The leading disability charity umbrella group, VODG, is publishing a series of essays this week looking at the key issues facing people with disabilities, in the different areas of their lives.

Each essay includes new research from Demos conducted specifically for the essays. United Response has contributed to this collection an essay looking at how disabled people in the UK are portrayed in the media.

We are planning to blog our essay as three excerpts. The first discusses the importance of increasing the visibility of disabled people in the media. We hope this encourages fair representations and fosters greater inclusion and understanding of people with disabilities.

‘We need more TV programmes that treat disabled people as normal.’ That’s what one person with a learning disability told us last year when we were researching our report Superhumans or Scroungers, which investigated public understanding of disability. We wanted to explore the legacy of the Paralympic Games and whether the huge increase in public visibility for disabled athletes had been sustained and had benefited ordinary
disabled people.

This person was far from alone in being frustrated by the polarised way the media portrays disability. While writing the report, we found that many disabled people felt the media was only interested in their lives when they were celebrating them for sporting achievements, or demonising them as possible benefit cheats. Nor is this frustration with portraits of disability new. Thirty years ago, the famous disabled writer and activist Paul Hunt wrote: ‘We are tired of being statistics, cases, wonderfully courageous examples to the world, pitiable objects to stimulate funding.’

Now, almost two years after the Games, we asked Demos to investigate if the Paralympics have changed this skewed picture. Unfortunately, Demos’ research proves that disabled people are still poorly represented in the media: 53 per cent of the public agree that they see disabled people more in real life than in newspapers or on TV, while just 15 per cent think they see them more often in the media. Closing this gap between reality and representation could be one of the most important steps towards a more equal society, since the media plays such a major role in shaping public attitudes.

Not only are portrayals of disability relatively scarce, but many people also worry about how those few portrayals are skewed. When the media does feature disabled people, they tend to be cast in roles which emphasise their disability. According to Demos’ research, 29 per cent of the public report that the last time they saw a disabled person in the media, they were portrayed in the ‘superhuman’ or ‘hero’ role. Rather more troublingly, 7 per cent said the last portrait they saw of a disabled person was as a ‘scrounger’, while 12 per cent had seen the disabled person as tragic ‘victim’.

It is clear that the way the media portrays disabled people has an impact on how they are perceived and treated. In 2012, the campaigning group Disability Rights UK launched a report which found just how much distress the hostile ‘benefits cheats’ coverage had caused. One person said ‘daily hounding in the press’ had left her feeling suicidal, while another reported the impact it had on the people around her: ‘People around me have started treating me differently, like I’ve done something wrong.’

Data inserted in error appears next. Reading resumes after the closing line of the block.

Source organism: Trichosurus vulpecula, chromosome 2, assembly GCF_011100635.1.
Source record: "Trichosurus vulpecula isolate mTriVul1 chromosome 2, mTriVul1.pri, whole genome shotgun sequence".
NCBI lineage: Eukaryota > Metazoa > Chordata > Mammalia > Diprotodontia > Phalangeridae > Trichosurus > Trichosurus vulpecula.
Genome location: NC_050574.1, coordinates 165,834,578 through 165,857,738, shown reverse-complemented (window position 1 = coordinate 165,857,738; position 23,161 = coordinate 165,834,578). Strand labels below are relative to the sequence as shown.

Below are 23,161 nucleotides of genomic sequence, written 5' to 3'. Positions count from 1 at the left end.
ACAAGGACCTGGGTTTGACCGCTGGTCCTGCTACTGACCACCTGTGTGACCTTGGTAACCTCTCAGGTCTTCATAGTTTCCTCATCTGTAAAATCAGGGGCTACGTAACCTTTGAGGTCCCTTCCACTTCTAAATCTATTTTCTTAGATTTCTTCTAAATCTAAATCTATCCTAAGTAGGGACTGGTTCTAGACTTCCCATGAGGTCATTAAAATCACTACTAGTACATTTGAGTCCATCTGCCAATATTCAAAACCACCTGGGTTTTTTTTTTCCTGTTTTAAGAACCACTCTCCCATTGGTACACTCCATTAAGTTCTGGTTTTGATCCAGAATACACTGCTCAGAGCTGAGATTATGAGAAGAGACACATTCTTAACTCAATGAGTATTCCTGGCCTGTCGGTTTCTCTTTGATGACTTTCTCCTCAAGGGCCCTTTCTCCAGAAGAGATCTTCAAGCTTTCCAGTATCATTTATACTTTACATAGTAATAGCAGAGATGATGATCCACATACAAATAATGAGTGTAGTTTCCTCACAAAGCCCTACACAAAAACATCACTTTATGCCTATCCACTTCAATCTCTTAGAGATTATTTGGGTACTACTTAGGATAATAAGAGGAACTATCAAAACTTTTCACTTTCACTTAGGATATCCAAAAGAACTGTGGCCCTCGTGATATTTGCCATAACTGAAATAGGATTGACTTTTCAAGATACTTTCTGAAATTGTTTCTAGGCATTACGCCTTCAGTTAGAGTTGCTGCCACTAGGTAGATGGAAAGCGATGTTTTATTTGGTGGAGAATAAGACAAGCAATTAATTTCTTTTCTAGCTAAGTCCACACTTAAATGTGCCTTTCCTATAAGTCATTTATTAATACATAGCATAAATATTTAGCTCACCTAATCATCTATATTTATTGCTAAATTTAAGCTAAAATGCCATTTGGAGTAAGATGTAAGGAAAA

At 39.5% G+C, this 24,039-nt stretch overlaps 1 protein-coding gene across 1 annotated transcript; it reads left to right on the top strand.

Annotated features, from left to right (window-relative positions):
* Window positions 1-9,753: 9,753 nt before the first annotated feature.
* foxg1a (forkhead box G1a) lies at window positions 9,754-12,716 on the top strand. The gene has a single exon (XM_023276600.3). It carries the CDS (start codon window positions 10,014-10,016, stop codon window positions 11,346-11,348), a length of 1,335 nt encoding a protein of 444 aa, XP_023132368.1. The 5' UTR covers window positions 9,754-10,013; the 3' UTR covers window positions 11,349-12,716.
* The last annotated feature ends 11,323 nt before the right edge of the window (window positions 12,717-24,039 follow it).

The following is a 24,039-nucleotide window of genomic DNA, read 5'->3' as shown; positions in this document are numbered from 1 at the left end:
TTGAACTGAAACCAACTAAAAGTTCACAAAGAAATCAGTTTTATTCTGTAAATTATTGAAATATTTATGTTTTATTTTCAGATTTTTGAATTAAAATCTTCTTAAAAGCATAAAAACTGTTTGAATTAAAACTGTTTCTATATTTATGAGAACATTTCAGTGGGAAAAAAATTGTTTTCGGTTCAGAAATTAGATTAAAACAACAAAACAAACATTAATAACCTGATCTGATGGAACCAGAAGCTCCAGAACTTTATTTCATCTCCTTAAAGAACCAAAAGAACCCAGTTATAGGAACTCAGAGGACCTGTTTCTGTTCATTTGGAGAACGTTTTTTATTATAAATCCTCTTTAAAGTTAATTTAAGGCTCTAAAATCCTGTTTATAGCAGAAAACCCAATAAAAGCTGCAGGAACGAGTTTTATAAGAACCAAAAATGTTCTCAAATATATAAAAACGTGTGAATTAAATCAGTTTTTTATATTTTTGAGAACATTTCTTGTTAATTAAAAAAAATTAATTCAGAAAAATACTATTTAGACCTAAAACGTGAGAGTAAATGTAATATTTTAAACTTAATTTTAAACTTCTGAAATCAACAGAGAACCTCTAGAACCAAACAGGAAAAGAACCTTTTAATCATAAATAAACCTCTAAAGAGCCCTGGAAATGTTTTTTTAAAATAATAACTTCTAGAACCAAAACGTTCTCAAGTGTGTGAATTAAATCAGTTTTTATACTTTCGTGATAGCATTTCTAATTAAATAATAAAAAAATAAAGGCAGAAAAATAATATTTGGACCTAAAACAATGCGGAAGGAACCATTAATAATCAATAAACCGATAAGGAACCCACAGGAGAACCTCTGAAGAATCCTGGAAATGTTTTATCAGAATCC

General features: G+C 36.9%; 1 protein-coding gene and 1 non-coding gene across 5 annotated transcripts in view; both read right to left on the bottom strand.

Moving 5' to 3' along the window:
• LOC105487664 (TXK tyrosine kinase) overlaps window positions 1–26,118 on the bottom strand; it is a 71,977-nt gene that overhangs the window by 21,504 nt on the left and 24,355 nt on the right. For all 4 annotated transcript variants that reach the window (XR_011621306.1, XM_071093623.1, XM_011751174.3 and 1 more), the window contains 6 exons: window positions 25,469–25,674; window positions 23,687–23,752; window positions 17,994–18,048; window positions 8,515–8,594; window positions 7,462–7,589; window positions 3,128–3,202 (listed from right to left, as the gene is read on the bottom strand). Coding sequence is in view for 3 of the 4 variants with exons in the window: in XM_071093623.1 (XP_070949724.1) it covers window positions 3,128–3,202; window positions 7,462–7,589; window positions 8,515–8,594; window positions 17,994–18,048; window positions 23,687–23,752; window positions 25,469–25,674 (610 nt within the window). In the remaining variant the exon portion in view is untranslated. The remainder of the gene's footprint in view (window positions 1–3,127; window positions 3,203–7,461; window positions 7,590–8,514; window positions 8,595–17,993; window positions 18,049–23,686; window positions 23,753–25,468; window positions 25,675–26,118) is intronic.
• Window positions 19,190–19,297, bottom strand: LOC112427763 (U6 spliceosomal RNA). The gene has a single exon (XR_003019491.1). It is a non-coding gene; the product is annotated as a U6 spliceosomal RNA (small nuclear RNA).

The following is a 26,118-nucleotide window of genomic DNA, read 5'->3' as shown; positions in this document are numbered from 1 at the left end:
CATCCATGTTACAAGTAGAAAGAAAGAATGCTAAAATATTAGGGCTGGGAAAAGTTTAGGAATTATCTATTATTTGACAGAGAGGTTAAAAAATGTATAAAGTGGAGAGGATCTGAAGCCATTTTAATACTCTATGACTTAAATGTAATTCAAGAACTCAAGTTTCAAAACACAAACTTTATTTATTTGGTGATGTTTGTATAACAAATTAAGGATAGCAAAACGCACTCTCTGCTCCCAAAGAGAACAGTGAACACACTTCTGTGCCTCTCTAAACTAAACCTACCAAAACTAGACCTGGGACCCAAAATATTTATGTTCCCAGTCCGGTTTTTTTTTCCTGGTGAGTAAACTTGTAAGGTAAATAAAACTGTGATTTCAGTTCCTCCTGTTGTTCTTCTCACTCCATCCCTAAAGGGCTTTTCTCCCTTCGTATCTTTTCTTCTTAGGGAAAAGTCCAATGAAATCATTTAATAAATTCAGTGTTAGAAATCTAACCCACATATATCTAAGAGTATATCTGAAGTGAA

In 2011, Glasgow University confirmed the link
when it organised focus groups which showed that people assumed that up to 70 per cent of disability benefit claims are fraudulent, and cited newspaper articles on ‘scroungers’ as being part of the reason. The actual figure, incidentally, is 1 per cent. More recently, in May, Scope conducted its own research into public perceptions – Current Attitudes Towards Disabled People – and found that 36 per cent of the public think of disabled people as less productive than their non-disabled counterparts.

While being portrayed as ‘heroes’ is clearly a lot more positive than being portrayed as ‘villains’, it can still leave many disabled people feeling excluded. Although one year after the Paralympics 48.5 per cent of the population reported an improved perception of disabled people, while we were writing Superhumans or Scroungers, the mother of a man with a learning disability told us that the Paralympic coverage ‘comes across very positive for people with physical disabilities, but not so for those with a learning disability’. “

In the next instalment of the essay, we will be looking at the importance of the media portraying the ordinary lives of disabled people as opposed to a person’s disability being the only focus of media interest.

If you want to find out about how you can help change the way that disabled people are portrayed in the media, then why not join the Foundation for People with Learning Disabilities latest campaign, to call on the media to do more to uphold the regulations outlining how people with learning disabilities should be portrayed in broadcasts.

Learn more about the campaign here or, to find out more about VODG’s collection of essays, visit their website.

If you would like to share your views on media representations of people with disabilities, why not get creative and create a postcard on why you think it is important?

Gemma Taylor, media assistant.